to assist in the understanding of growth rate regulation, and to guide experimental investigations.

The qualitative concepts and processes involved in expansive growth have been formalized in quantitative biophysical
equations, the augmented growth equations [7,11,12]. The global augmented growth equations describe the two simultaneous
and interrelated physical processes that are involved with expansive growth (net water uptake and cell wall deformation) using
biophysical variables, thus coupling relevant **biology** with relevant physics. The first equation describes in relative terms, the rate
of change in water volume in the cell, v_{w}, as the difference in the volumetric rate of water uptake, L (Δπ − P), and **transpiration**,
v_{T}
[12-14].

(1)

**Equation 2 **describes in relative terms, the rate of change in volume of the cell wall chamber, v_{cw}, as the sum of the
volumetric irreversible (plastic) deformation rate, φ (P – P_{C}), and volumetric reversible (elastic) deformation rate, (1/ε) dP/dt, of
the cell wall [11].

(2)

During expansive growth the relative rates of change in volume of the water and the cell wall chamber are approximately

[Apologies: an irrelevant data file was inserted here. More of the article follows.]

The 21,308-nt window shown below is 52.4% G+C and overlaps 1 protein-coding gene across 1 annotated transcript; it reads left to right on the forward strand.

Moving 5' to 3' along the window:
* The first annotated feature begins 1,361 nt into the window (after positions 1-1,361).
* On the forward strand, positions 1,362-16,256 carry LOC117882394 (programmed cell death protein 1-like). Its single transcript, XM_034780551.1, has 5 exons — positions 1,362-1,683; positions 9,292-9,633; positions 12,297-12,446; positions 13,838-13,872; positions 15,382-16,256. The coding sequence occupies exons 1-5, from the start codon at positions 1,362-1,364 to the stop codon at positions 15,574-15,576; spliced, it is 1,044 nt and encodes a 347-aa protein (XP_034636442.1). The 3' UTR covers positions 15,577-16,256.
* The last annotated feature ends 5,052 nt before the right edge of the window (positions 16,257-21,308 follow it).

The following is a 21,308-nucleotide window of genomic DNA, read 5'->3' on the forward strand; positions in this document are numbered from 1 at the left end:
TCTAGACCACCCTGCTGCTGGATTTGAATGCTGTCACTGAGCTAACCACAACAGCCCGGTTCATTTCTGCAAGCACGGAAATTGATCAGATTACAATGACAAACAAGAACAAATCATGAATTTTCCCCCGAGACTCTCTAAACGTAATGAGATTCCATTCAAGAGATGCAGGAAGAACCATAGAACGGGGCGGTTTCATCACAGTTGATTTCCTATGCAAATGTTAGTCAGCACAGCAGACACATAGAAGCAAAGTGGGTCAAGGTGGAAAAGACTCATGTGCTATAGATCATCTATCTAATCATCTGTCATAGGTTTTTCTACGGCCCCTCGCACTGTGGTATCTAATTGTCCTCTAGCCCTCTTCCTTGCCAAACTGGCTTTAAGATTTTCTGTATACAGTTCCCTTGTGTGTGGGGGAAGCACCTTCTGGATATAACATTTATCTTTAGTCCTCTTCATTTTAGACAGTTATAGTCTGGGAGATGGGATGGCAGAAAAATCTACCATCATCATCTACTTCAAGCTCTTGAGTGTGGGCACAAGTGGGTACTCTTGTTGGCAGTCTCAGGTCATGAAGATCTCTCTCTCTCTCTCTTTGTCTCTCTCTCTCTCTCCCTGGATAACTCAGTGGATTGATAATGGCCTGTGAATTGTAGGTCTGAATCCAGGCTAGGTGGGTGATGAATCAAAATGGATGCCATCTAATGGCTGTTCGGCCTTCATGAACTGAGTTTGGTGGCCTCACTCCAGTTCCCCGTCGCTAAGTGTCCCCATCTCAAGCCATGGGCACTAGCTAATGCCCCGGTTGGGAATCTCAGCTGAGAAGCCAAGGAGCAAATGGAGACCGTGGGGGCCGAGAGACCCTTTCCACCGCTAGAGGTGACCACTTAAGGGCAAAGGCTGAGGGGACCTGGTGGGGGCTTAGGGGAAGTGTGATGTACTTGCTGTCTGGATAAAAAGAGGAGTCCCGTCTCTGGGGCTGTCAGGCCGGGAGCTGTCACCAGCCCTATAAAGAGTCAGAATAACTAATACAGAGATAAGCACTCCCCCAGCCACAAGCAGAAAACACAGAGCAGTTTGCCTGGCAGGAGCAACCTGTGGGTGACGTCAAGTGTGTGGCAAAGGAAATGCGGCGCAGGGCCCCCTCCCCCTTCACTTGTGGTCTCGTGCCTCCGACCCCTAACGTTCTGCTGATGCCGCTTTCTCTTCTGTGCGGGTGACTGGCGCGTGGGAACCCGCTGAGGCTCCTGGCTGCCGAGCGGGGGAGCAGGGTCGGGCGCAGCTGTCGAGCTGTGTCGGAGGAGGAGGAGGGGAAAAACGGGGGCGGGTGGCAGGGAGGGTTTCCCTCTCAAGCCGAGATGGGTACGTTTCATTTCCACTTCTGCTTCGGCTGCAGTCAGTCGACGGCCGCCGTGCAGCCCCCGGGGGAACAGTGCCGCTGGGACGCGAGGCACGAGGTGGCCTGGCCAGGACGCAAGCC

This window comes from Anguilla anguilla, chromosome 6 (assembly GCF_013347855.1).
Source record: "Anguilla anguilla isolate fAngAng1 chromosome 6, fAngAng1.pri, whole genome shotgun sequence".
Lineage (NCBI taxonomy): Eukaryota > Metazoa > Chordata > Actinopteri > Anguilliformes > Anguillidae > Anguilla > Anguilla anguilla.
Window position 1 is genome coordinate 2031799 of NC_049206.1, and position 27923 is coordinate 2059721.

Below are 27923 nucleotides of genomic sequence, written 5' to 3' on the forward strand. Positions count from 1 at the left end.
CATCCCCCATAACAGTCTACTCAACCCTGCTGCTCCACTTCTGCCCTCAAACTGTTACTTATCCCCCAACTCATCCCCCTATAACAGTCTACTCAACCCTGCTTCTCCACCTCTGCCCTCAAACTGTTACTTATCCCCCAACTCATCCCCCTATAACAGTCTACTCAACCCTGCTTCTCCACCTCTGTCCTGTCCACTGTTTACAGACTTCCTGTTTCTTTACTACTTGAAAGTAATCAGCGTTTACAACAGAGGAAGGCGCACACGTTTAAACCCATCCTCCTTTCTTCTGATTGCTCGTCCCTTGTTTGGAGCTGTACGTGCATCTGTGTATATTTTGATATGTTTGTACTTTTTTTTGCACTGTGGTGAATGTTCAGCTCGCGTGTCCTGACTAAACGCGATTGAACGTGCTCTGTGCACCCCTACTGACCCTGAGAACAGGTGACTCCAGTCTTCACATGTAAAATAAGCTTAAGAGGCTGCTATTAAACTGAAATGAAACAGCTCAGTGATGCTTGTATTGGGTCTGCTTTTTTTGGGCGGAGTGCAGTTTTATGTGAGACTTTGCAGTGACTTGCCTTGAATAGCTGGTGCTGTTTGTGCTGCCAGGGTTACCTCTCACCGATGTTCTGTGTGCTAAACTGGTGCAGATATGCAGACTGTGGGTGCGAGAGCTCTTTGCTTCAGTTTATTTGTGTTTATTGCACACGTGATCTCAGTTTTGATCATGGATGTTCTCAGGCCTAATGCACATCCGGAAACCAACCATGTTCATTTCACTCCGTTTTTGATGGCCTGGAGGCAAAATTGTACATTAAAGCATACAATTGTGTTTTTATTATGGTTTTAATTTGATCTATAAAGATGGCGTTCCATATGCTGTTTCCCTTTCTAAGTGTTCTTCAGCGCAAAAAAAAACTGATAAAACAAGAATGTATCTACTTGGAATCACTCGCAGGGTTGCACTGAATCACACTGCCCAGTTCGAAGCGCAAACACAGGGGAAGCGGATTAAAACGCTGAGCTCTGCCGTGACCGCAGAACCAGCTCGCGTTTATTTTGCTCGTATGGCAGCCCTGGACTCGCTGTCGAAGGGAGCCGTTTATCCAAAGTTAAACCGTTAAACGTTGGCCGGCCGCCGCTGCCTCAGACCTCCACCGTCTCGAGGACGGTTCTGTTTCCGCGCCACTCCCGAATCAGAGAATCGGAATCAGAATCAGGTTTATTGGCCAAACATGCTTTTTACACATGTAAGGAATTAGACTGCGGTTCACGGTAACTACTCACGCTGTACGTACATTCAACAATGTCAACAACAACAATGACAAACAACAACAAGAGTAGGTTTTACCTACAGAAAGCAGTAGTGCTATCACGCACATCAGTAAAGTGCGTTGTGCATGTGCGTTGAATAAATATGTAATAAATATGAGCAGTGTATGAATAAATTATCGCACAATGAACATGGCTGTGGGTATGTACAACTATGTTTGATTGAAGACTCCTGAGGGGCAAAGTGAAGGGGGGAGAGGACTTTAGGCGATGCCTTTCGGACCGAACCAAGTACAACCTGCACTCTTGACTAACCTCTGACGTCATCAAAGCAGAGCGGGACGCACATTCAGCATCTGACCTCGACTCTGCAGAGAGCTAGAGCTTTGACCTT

equal to each other, and to the relative volumetric growth rate of the cell, Therefore a third equation can be
obtained by setting (Equations 1 and 2) equal to each other, with the elimination of v_{w} and v_{cw}
[13,14].

(3)

The Augmented Growth Equations (Equations 1-3) have accurately described, and in some cases predicted, experimental results from growing plant cells in tissue [7,13,15], algal internode cells [16,17] and fungal sporangiophores [12,18,19]. Reviews discuss many of these experiments and analyses [7,14].

**Dimensional Analysis**

Additional insight into expansive growth can be obtained by using dimensional analysis. Dimensional analyses is a
mathematical tool used in the physical sciences and engineering [20] to obtain insight into relationships between variables
involved in processes of interest, to organize large quantities of experimental data, and to provide scaling laws for models. The
overall process is to obtain dimensionless groups of variables (Π parameters) involved in the process of interest and explore